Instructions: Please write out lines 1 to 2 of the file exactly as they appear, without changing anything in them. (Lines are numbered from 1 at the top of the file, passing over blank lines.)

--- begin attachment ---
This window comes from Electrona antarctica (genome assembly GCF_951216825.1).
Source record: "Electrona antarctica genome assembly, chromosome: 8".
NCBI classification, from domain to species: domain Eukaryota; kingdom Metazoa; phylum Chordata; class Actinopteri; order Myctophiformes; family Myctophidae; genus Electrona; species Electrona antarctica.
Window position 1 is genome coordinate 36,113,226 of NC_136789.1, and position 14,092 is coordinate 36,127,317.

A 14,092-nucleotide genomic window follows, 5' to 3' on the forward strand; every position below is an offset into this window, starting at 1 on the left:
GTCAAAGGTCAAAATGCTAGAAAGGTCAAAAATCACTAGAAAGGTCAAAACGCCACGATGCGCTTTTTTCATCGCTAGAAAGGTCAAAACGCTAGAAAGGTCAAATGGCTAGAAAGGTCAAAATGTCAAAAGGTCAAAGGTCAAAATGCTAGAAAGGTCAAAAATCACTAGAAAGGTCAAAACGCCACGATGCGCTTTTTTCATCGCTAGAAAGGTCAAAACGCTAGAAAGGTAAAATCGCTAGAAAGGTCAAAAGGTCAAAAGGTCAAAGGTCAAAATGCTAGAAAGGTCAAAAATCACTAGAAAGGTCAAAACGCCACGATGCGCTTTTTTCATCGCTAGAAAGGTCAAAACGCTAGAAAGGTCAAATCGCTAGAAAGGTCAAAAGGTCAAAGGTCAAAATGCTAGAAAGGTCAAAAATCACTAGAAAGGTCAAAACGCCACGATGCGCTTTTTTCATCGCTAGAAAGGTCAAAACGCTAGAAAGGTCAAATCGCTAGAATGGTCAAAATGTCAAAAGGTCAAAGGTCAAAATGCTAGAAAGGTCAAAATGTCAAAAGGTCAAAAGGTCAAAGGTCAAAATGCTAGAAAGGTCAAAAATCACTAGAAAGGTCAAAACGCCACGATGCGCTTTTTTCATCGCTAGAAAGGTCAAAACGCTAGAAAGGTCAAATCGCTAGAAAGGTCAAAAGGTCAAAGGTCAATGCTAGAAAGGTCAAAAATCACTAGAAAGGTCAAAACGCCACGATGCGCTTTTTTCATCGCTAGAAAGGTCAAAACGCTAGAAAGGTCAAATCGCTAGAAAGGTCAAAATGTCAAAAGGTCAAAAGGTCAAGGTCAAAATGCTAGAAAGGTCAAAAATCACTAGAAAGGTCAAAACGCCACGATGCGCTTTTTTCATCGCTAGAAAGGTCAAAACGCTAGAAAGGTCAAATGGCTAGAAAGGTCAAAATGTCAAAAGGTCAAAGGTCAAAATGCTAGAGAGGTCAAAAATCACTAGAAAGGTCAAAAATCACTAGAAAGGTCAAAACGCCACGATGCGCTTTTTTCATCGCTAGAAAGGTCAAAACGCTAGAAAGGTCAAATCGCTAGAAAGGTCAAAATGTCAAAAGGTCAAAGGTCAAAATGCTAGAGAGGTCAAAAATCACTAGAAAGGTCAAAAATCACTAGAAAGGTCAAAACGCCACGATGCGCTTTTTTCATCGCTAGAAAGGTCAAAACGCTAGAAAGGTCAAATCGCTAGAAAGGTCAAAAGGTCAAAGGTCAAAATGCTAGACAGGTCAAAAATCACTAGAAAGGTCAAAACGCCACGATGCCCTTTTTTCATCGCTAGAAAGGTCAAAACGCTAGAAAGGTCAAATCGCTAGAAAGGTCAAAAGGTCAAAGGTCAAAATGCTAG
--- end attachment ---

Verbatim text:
This window comes from Electrona antarctica (genome assembly GCF_951216825.1).
Source record: "Electrona antarctica genome assembly, chromosome: 8".